Christopher Braider, French & Italian prof, on job overseeing CU journalism faculty
CU's journalism school officially closes June 30 in favor of what's being called a Journalism-Plus program. And now we know who'll be overseeing the transition: Christopher Braider, an Italian and French professor. Braider, who's been appointed to a two-year term as director of the journalism and mass communications faculty, knows he's facing an enormous challenge, but he feels his outsider status should aid him in his mission.
"Obviously, it's a daunting prospect," he concedes. "But it's less daunting for me, I think, because my role is not that of the new visionary who's going to try to sort out the confusion and chart a course for the future and persuade everyone else to follow in my wake.
"My job, really, is, on the one hand, to restore order at the day-to-day level -- to make sure parents get straight answers to questions about their children's study plan, make sure all of our courses are being taught and the budget is functioning properly and everybody's where they ought to be. And on the other hand, to try to create an environment where the faculty and the staff can sort out where they want to go. To that extent, I'm a broker. My job is not to tell them what to do. My job is to try to create an atmosphere that allows them to work that out together."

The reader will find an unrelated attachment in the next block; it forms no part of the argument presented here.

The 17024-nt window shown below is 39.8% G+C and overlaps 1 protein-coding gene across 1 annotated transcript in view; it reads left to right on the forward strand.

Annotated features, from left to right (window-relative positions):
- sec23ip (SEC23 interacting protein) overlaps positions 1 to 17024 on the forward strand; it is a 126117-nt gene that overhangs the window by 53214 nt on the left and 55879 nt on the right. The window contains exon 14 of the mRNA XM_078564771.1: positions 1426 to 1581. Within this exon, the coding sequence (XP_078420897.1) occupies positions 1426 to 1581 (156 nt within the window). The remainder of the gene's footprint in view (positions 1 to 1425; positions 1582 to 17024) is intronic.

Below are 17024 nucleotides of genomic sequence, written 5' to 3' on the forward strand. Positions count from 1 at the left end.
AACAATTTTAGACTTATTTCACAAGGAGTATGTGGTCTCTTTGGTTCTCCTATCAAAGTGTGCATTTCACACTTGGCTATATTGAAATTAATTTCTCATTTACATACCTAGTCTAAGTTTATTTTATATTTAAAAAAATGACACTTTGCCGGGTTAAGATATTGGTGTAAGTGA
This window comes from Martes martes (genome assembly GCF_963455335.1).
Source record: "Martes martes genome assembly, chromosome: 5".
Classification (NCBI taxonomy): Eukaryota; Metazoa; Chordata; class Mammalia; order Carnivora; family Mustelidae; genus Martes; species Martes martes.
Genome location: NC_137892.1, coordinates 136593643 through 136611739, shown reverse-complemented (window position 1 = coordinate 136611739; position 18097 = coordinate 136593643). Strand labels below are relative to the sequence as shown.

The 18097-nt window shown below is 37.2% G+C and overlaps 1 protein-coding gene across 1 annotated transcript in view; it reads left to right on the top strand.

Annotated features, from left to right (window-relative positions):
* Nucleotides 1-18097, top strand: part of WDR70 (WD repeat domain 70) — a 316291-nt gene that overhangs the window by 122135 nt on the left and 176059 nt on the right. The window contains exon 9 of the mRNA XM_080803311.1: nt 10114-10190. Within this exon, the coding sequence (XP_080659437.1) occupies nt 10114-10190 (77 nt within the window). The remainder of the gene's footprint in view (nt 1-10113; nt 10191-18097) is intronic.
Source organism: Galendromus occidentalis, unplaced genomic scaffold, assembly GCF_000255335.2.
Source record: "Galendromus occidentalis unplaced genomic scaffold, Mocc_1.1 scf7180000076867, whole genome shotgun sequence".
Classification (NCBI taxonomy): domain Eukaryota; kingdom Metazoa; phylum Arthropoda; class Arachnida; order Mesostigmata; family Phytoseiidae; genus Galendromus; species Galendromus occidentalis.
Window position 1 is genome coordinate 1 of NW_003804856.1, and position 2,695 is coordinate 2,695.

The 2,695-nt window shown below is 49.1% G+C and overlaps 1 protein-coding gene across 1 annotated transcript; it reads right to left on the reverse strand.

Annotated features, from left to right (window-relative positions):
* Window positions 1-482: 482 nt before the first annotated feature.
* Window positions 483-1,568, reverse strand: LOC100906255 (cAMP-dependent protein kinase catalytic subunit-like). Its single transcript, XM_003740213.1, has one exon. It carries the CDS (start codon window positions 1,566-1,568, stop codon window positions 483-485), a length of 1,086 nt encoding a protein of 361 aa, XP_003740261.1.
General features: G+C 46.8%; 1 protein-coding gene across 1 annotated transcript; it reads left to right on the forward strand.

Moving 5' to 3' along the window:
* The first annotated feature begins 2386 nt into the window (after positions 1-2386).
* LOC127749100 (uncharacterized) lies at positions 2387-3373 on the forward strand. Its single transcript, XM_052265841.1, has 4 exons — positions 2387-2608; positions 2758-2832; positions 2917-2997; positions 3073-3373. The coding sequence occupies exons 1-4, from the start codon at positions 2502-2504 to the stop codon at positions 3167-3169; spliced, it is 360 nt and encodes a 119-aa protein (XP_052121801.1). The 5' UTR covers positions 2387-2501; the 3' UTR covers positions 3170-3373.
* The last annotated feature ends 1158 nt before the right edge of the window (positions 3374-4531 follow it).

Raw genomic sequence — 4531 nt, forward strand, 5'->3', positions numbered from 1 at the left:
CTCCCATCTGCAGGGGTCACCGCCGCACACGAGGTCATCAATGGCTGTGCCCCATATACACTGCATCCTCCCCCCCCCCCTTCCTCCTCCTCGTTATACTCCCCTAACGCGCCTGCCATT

In order to do so, Braider believes a culture shift is in order.
"There seem to have been two main problems in the past at the School of Journalism and Mass Communications," he believes. "One was trying to adapt to the changing media environment, and the other was trying to be of one mind. It's my impression that JMC was operating on an entrepreneurial model, in which each individual member of the faculty was pursuing his or her own research agenda and journalism and media agenda, and they were doing that to a certain extent in isolation -- but also in competition with everyone else. And one result of that was an inability to talk to each other in order to sort out a collective effort.
"Part of the virtue of my lack of experience and expertise in journalism is that I bring the absence of any agenda," he goes on. "So I can help them speak to each other in the way necessary for them to play a leading role in whatever this process over the coming year is going to be. I'm a fresh eye, a fresh voice, and I have no ax to grind. I have no designs for JMC beyond helping it work out whatever its plans are going to be."
The process of figuring out this last part is expected to take the first year of Braider's stint as director, and it'll be tricky. "With the discontinuance of the school, it can no longer be a degree-granting authority," he points out. "The graduate program is completely unaffected by any of this, but the JMC would not be in the position of granting undergraduate degrees. So Journalism Plus is part of the College of Arts and Sciences, and that college will be granting degrees in the short term until the long-term situation is sorted out. So right now, there are two sets of advisers -- and these two bodies aren't quite operating in phase yet."